Revisiting Revolution

I recently posted the ten items on a list of features Jerry Stark suggested best describe the ressentiment felt by a great many people in this country at the present time — as reflected in their continued support of an incompetent president. In doing so I may have suggested that this was the dominant thinking of a majority of people in this country. Jerry recently posted a comment in which he tells us such is almost certainly not the case. He guesses this is about one-third of the people: there are other forces at work in our troubled country at this time, some of which must give us hope.

Thus it behooves me to quote a portion of the comment Jerry himself made to that post, expanding on this theme. What he said in his comment is worth pondering, though he reminds us his ideas are still germinating. And you may notice that he has added to his comment if you check the above link. In any event,  he suggests that there is at least one other element in this country that is learning to find its voice and this voice may indeed have the last word. That voice exhibits:

(1) An appreciation, not merely a tolerance, of cultural diversity.

(2) A skepticism about how well traditional institutions and traditional institutional leaders serve the public– corporations, religions, governments, schools, etc.

(3) The traditional gender stereotypes of males and females are widely questioned, to the point where they are regarded as irrelevant or harmful.

(4) Acceptance of political and economic ideas once considered “communist / socialist” by large percentages of the American populace, especially the young, under the general terms of “progressivism”, “fairness”, and “public safety”. (Think health care, education funding, and gun control, for example.)

(5) A greater commitment to political engagement and increased support for candidates who challenge traditional party platforms and candidates.

(6) A high regard for science and technology, and a subsequent acceptance of the reality and critical importance of climate change.

This list is broadly stated. It leaves much room for specifics and nuances, to be sure.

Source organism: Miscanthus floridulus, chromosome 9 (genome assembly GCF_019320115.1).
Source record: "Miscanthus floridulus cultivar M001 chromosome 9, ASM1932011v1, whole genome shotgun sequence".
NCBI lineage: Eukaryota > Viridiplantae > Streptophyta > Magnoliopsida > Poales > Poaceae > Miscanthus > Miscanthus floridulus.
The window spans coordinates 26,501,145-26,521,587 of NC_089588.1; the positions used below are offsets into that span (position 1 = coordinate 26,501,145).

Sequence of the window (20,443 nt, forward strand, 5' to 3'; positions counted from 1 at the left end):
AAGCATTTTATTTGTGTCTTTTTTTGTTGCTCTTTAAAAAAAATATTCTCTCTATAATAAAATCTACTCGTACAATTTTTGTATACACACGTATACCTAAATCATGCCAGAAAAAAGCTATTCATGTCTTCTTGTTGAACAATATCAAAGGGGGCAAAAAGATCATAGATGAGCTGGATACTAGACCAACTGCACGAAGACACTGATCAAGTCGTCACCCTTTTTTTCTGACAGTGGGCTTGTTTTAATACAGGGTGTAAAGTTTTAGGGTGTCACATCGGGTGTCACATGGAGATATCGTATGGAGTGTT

The [previously posted] list of emergent moral standards [that appear to be dominant at the present time] is depressing. No question about that. Equally depressing is that it represents the thinking of almost a third of the adults in this country. That is also frightening, but bear in mind that this sector of the population tends to be older, Evangelical, Republican, disproportionately rural, male, and white.

This category of the public will not last long, as a simple matter of demographics; further, this sector is shrinking politically. One of the reasons the support for Trump appears to be rising among his base of Republicans [percentage-wise] is precisely because the number of people who call themselves such is steadily diminishing. This leaves the harder-core supporters representing a larger percentage of Republicans without an increase in their actual numbers. The same holds true for Evangelicals, whom I hesitate to refer to as Christians.

The sector of the population likely to express opposition to the emergent morality listed in [the earlier] post also appears at this point to be about a third of the populace. Crucially, however, it is younger and growing. It is increasingly non-white, it includes a wider variety of religious and non-religious views, it has little faith in the so-called “free market,” it is more urban and suburban, and it strongly values economic and social fairness.

Whatever the attitudes this sector of the population bring to the table, one important point is unavoidable: these people will be around for a long time. Republicans have known this for decades and have been working to take over state and local governments, to undermine labor, to defund the public sector, to rig elections, to pack the courts, and even to pursue amending the Constitution to maintain the power of wealth and whiteness in this country. To a remarkable degree, they have succeeded.

The ultimate measure of the success conservatives have enjoyed in the past forty years will depend largely upon whether this emerging third of the population does, indeed, develop and act upon a conscious ressentiment of its own. An inflection point where this country could go one way or the other appears close at hand.

I would only question the depth of the commitment of the young to the political process [#5 above], since that commitment seems a bit whimsical.  But when the voice of the young is heard it can be effective, to be sure. And I do wonder what will happen if and when the remaining third of the population of this country, if it is not thoroughly “pro-establishment,” wakes up and becomes politically active.

In any event, Jerry suggests that his ideas are still aborning.  So I urge those of you who are interested to revisit his latest comment to the post mentioned above. What he has provided us with is an insight into the darkness of our current cultural ethos, and I thank him for that. That’s what this blog is for: to stir up the mud a bit and get us to think.It is anything but simple, but it demands that we take notice since, however we slice it, we are in the midst of a cultural revolution — for better or worse.